Way back in September, I was nominated for the Liebster Award by two awesome bloggers – The Veg Abides AND Gallivanting Vegan! Between traveling, starting a new job, and a fried motherboard this never got posted (oops!), but I thought it would be fun to share now. I would love to hear your answers to my questions. Enjoy!


The rules are:

  • Answer the questions provided by the nominator, then come up with 10 new ones to ask your nominees.
  • Nominate 8 other blogs, let them know you have nominated them and put a link to their blog in your post.
  • No Tag backs (i.e. you cannot nominate the blog that nominated you)
  • Nominees must have under 200 followers on any platform.
  • You must tell all the blogs that you nominate that you have nominated them.

Now let’s get started!

What food did you hate as a child and enjoy/tolerate now?

I used to hate okra and papaya. Luckily I gave them a second chance and I love them both now. I’m not really a super picky eater – just don’t make me eat arugula!

Favorite sandwich filling?

Avocado and tempeh. Mmmmm! And of course you can never go wrong with the classic PB&J.

Do you have any strange food habits (my food can’t touch, has to all be a different color, etc.)?

After living in China, I became so used to using chopsticks all the time that it felt weird to use a fork in other countries. Sometimes I still use chopsticks to eat random foods.

Which type of vegan substitute (veggie meat, plant milk, etc.) can you not live without?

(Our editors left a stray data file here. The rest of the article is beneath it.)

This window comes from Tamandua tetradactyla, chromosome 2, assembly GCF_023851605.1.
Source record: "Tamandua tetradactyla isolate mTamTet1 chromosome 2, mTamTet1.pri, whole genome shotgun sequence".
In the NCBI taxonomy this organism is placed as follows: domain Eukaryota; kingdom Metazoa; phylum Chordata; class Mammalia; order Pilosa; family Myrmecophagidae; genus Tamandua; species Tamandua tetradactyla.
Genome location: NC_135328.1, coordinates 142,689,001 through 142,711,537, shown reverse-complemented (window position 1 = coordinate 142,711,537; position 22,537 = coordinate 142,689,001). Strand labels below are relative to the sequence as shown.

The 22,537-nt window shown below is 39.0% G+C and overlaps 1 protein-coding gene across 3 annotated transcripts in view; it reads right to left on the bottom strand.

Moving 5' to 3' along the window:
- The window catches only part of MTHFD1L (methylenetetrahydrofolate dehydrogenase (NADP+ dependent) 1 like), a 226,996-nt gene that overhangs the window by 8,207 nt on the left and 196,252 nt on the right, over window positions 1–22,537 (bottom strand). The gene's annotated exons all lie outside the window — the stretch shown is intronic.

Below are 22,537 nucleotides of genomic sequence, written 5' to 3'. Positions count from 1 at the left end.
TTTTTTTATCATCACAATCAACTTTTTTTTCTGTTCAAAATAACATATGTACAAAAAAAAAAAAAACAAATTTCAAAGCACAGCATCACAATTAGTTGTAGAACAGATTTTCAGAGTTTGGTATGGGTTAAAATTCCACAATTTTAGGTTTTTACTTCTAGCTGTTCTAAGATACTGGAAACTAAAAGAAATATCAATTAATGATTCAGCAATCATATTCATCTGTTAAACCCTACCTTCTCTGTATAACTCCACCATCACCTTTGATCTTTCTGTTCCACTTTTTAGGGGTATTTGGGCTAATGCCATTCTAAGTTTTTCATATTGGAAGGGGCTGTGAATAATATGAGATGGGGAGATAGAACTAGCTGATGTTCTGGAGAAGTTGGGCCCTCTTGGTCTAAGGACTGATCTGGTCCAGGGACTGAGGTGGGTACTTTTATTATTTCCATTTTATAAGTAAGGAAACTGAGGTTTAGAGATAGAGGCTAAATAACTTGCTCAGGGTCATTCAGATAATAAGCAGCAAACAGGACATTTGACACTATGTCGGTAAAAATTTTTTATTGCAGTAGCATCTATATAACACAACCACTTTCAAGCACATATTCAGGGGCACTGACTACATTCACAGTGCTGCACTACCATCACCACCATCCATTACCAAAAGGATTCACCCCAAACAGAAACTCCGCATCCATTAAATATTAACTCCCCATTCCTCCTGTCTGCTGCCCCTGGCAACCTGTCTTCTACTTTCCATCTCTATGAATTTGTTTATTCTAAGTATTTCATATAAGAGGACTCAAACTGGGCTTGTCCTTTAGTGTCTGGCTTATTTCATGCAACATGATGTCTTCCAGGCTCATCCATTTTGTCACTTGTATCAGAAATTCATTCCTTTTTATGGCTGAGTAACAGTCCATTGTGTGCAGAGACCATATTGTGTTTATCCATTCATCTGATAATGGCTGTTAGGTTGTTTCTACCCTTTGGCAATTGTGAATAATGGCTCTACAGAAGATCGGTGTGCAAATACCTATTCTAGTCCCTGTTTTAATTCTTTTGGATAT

Soy milk! It goes in everything – oatmeal, tea, smoothies! And “flax eggs” for baking everything. (Or chia eggs.) Flax seed is amazing and I love the added fiber, protein, and omega 3 boost!

What food item do you prefer to make at home, even if it’s easily bought?

Do tomatoes count? Home grown tomatoes are one of my favorite things. I love hunting for red tomatoes in the garden and eating them every possible way. There is just something about tomatoes that you grew yourself that you can never replicate from a store bought tomato.

Which fresh herb or spice do you love the most?

I don’t discriminate against fresh herbs. Basil, mint, rosemary, cilantro – I love them all! I also use a lot of pepper, garlic salt, cinnamon, and crushed red pepper.

What’s your fondest food memory?

Every year before Christmas, my family spends an entire day baking cookies at my grandma’s house. It’s great to spend time with my family. And what’s not to love about cookies? I have missed a lot of holidays when I was out of the country, so I am really looking forward to cookie day this year!

What’s your number 1 comfort food craving?

Chocolate! Always chocolate.

Why are you vegan?

I think I’ve always gravitated towards a more plant based diet. Thanks to a very graphic Lonely Planet video in geography class, I developed a desire to see the world and a stronger distaste for meat. As I entered college, I became more interested in nutrition and learned a lot about the benefits of eating plants. I learned that my body didn’t need to eat meat. I never really woke up one day and declared myself a vegan, but I would say that point in my life was when I really started focusing more on becoming vegan. As I did more research, I discovered other benefits as well – plant based diets are better for the environment and don’t contribute to animal cruelty. The more you get into it, the harder it becomes to separate each of these reasons.

What is your favorite vegan restaurant and why?

I don’t eat out a ton and generally I enjoy finding dishes in mainstream restaurants that are accidentally vegan or can be easily veganized. Having the ability to choose anything off the menu is always exciting though (and the cheesecake from The Chicago Diner is awesome!) While I was in Kathmandu, I think I ate at a place called Shree Lal at least once a day. I love Indian food and the people there were super friendly.

Now it’s your turn!